FCC Chairman Ajit Pai announced yesterday that the FCC will propose new rules allowing Wi-Fi devices to operate in the 6 GHz band. The ruling – expected to be finalized next year – will have a significant impact for users of wireless (which means 99.9% of the population) in general, and for multifamily residential building residents in particular.
The FCC in short order will issue a so-called ‘NPRM’ or Notice of Proposed Rulemaking describing in detail what the FCC plans to do. According to Claus Hettig, Executive Director of the WiFi-Now organization, “Experts believe the final 6 GHz ruling likely will materialise already next year”.
The end result of this 6 GHz process – which was initiated by the FCC last year – is that it “could make more than 1 gigahertz of new unlicensed spectrum available,” said Ajit Pai in his statement. This action would triple the amount of bandwidth available for WiFi in the US which has remained unchanged for more than a decade.
Allocating this staggering amount of new spectrum to WiFi will increase the capacity of devices and the speeds of transmission of all connections, especially in dense urban environments. As Claus Hetting points out: “even for seasoned industry experts like ourselves it is hard to imagine the momentous impact of such a ruling on – well – everyone and anyone touched by WiFi across America, which means pretty much the entire population of the USA”.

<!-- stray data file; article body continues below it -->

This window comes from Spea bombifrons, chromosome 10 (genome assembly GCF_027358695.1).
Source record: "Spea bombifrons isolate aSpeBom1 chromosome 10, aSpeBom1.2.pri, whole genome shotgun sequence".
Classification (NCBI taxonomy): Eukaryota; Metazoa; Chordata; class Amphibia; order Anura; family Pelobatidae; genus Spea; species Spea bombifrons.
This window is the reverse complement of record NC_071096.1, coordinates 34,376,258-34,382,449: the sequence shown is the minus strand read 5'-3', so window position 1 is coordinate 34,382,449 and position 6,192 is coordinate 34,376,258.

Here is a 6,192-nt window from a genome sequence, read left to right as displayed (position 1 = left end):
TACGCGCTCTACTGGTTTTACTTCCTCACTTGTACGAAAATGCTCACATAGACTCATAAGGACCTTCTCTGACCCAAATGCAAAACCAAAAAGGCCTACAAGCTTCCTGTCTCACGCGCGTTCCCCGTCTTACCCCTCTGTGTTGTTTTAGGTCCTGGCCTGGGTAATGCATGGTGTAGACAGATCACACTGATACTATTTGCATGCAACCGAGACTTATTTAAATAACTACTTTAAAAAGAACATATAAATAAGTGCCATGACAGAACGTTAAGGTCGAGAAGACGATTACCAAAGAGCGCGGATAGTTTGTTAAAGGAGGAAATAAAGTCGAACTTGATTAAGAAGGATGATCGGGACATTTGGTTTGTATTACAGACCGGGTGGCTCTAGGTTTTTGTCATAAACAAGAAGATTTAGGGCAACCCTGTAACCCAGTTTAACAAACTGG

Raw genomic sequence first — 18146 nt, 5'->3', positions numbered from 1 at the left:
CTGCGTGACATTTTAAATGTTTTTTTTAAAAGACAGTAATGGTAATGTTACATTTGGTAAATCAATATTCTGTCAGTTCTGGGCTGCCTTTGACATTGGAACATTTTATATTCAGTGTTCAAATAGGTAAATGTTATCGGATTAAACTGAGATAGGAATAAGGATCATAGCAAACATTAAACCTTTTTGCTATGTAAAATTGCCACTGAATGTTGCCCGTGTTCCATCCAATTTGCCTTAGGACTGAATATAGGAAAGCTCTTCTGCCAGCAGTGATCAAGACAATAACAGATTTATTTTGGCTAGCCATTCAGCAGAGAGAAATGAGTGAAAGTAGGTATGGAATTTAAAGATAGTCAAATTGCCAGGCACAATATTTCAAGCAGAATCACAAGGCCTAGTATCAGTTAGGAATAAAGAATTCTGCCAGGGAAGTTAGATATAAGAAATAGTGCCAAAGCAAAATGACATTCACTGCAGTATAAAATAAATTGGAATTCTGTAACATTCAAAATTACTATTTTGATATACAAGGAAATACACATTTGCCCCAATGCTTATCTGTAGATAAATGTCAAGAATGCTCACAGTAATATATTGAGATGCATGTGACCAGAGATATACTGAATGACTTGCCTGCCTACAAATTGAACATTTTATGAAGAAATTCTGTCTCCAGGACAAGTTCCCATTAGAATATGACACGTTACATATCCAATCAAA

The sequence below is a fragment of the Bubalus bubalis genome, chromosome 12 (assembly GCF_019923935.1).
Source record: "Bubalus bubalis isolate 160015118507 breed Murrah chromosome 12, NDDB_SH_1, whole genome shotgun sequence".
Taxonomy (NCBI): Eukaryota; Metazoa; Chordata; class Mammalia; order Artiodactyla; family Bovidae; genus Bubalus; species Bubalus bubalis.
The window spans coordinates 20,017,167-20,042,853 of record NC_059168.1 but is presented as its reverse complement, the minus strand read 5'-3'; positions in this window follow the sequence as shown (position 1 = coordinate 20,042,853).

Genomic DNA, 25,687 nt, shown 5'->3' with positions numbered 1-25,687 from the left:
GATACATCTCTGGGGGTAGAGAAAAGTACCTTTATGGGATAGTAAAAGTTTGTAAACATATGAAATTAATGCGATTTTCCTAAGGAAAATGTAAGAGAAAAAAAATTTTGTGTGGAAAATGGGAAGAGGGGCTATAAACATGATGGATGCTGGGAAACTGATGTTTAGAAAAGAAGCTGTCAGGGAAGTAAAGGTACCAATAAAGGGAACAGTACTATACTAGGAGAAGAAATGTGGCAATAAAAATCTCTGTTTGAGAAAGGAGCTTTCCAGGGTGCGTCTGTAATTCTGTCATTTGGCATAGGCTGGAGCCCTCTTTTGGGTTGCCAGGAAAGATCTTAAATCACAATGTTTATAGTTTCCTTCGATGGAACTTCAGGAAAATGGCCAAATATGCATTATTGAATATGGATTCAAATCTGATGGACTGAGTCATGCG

For multitenant building management, this announcement is especially exciting. WiFi has begun to be used for augmentation of smartphone services in buildings in which signal penetration is an issue, for high speed data connections such as video streaming, and for the operation of building management services such as HVAC control, water conservation and video surveillance. All of these uses would have placed strain on existing WiFi frequency plans – now no more.